News Advisor NSFW – online content that could get you fired
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NSFW – online content that could get you fired

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Watching and forwarding erotica at work can get you into serious trouble.

Last week, Andrew Barr, former principal of prestigious private school The Geelong College, resigned after a photo of him viewing pornography on his office computer spread among his students.

“Our college is hurting,” school council chairman Dr Hugh Seward said at the time.

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Viewing the pornography breached the school’s standards but was not illegal, Dr Seward said, which raises an interesting question: just what exactly is ‘Not Safe for Work’?

“It depends upon the employer’s policies,” was the answer given by Maddocks partner Ross Jackson, an employment law expert.

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Keep it to ‘soft core’ porn to be safe, or better yet, not at all. Photo: Shutterstock

“It is for employers to be clear and transparent about what they require as a matter of policy for use of technology at work,” Mr Jackson said.

“Clear policies are so important.”

Where it gets murky is if your boss has no NSFW rules in place.

The “lines of delineation” between what online material is acceptable and unacceptable is grey – or “broad, even amorphous”, the Fair Work Commission said in its most recent and relevant decision involving inappropriate emails at Australia Post.

“Reasonable minds might differ” on the topic, the justices wrote.

Soft core porn, which the Commission described as “no more salacious than material that might be viewed on free-to-air television almost any night of the week”, is not unlawful for an employee to access or email, the justices confirmed.

In the Australia Post case, lower-level employees who viewed and emailed around “mostly” soft core porn, with “a small amount” of more graphic material, got to keep their jobs.

“Soft core” means the breasts and/or buttocks of naked men and/or women without any exposed genitalia, the Commissioned defined in the Batterham v Diary Farmers case from 2011.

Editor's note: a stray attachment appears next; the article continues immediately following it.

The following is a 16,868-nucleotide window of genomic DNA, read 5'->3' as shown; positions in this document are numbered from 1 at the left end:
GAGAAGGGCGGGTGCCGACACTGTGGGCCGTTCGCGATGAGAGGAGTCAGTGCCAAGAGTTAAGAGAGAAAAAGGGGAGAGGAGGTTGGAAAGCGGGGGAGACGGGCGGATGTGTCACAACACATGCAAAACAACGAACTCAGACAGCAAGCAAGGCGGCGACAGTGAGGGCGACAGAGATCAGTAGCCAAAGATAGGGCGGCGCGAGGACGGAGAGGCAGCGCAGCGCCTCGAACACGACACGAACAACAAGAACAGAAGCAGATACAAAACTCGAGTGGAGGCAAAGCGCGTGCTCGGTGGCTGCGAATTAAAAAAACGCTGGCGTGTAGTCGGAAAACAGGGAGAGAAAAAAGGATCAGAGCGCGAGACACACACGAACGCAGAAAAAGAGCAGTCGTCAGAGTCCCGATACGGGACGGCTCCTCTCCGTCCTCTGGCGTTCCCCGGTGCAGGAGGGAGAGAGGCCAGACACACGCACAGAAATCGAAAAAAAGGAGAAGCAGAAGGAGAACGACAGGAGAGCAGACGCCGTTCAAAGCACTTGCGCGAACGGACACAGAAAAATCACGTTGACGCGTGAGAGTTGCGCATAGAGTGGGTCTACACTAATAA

So if you stick to looking at the sort of images from the Friday night movie in the privacy of your own office, you shouldn’t technically be breaking any laws.

However, if you deem it appropriate to close the door, you might also take that as a sign that the material could offend your workmates and is not worth the risk of viewing.

The college principal’s downfall was that students reportedly spied on him through his open window. Like him, you could still be fired, even if you took all those precautions, although there are exceptions.

Even a “clear and knowing breach” of your boss’ anti-porn policy will not “always” be a valid reason for dismissal, the Commission said.

“Emailing pornography to a friend or other willing recipient is objectively a less serious breach of policy than emailing pornography to unwilling recipients or for the purposes of harassment,” the Commission said.

“Deliberately sending or showing pornography to another employee uninvited is a well recognised form of sexual harassment.

“Pornography accidentally seen by another employee can cause offence and distress.”

Ultimately, the question each worker must ask is, are a few moments of titillation worth the risk to my job? Given the variety of attitudes towards salacious imagery, the absolute safest approach may always be one of complete abstinence.

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